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Reducing holiday stress for your keiki

Dec. 13, 2019

  • AUTHOR
  • Nadine Lagaso

The holiday season is about aloha, gift-giving and gathering with friends and family – but the frenetic festivities can be nerve-wracking, not just for adults but for keiki as well. Remember, holidays do not have to be perfect.

As families change and grow, traditions and rituals often change as well. Choose a few to hold on to and be open to creating new ones. The following tips can help decrease your child’s stress and make this time merrier for everyone.

How to tell if your keiki is stressed

According to child education psychologist Charlotte Reznick, Ph.D. signs of holiday stress may include:

  • Increased irritability or anger
  • Inattention, restlessness and distractibility
  • Clinginess
  • More crying, whining, or complaining
  • Sleep troubles (or sleeping too much)
  • Physical symptoms like headaches and stomachaches
  • More or less eating
  • Isolation and/or avoidance of social activities
  • Regressive behavior such as bedwetting or thumb-sucking

How to reduce holiday stress for your child

Stick to routines
Things can seem a little crazy during the holidays, but do your best to maintain some consistency. Children experience comfort through routine, so as much as possible, stick to the usual naptimes, mealtimes and bedtimes for your child.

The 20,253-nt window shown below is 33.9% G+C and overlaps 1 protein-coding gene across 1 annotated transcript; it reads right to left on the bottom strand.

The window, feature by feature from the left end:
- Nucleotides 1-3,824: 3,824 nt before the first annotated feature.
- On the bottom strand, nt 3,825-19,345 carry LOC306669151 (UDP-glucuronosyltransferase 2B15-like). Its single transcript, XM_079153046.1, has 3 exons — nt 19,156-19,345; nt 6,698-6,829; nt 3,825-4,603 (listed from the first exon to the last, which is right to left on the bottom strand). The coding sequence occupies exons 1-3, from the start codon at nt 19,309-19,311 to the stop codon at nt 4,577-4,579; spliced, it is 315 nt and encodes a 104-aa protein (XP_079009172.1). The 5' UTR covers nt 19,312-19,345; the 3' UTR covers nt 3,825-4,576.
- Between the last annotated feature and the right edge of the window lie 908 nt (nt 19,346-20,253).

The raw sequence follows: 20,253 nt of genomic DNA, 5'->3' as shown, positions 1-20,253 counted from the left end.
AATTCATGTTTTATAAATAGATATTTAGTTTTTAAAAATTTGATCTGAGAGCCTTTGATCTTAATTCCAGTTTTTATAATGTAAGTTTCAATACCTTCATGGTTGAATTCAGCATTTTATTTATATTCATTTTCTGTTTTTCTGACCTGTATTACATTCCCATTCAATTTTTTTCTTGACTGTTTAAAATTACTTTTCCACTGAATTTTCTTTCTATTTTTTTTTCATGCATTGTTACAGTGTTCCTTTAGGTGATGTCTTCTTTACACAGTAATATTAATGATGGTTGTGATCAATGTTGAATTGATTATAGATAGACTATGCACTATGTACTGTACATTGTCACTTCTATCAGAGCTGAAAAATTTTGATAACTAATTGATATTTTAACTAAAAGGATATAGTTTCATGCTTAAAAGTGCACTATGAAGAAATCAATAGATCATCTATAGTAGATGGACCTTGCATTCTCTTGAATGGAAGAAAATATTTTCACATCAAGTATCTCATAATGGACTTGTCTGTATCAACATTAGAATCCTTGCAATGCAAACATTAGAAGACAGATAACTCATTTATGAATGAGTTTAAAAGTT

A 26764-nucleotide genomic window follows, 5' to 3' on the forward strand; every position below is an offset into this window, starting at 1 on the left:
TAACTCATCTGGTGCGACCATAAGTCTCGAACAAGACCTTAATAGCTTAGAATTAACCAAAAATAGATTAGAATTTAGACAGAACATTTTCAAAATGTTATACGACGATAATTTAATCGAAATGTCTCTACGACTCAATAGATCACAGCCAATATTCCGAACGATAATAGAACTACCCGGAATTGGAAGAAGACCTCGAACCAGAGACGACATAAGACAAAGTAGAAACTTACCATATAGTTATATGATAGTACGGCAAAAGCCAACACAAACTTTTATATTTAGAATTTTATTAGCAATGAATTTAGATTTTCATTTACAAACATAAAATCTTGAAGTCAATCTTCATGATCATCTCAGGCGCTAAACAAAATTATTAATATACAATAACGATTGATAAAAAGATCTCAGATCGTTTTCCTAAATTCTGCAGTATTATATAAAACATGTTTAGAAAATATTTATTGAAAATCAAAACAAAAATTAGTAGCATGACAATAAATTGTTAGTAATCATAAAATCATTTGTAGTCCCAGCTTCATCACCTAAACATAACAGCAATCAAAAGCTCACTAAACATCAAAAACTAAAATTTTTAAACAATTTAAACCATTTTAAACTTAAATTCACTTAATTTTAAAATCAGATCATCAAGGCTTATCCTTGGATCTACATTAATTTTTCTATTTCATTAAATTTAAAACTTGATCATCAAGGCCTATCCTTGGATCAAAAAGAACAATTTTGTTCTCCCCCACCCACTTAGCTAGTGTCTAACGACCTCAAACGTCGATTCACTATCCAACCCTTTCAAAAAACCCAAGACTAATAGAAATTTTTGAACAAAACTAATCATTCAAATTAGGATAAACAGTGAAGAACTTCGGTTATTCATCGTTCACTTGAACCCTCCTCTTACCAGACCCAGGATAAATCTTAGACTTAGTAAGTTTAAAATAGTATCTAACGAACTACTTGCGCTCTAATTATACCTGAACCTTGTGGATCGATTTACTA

Give a heads up
Once you’ve figured out the family’s plan for the day, let your child know in advance when specific things will happen. For instance, explain that the family will watch a favorite holiday movie after dinner.

Validate and encourage
Give your child permission to express her feelings. Express positive, but realistic expectations of your keiki, specifically in regard to their end-of-semester school stress and/or family members they may be missing during the holiday season. Respect their feelings, validation doesn’t always mean agreement.

Schedule in downtime
When coming up with your day’s events, pencil in some downtime. Short breaks during the day can help kids recharge and may help prevent behavioral problems as the day goes on.

Work up a sweat
Exercise causes the brain to release endorphins, the body’s feel-good chemicals, which can reduce stress. Encourage your kids to get some physical activity during the day. If traveling long distances, letting your child stretch her legs and burn off energy can help keep crankiness at bay.

Just say “no”
A major way to tame some of the craziness associated with the holidays is to skip out on some activities. Be selective when considering holiday invitations. Another option is to not take your child along all the time.

Keep yourself in check
Children of all ages look to their parents for cues about how they should think, feel and act, so make sure you manage your own stress. Parents need downtime during the holidays just like children, so carve out some time, even if only a few minutes, to do something calming or enjoyable for yourself.

LEARN MORE

7 ways to prevent holiday stress – for your children
Harvard Medical School

How to take the stress out of the holidays
Child Mind Institute

Tips for parents on managing holiday stress
American Psychological Association



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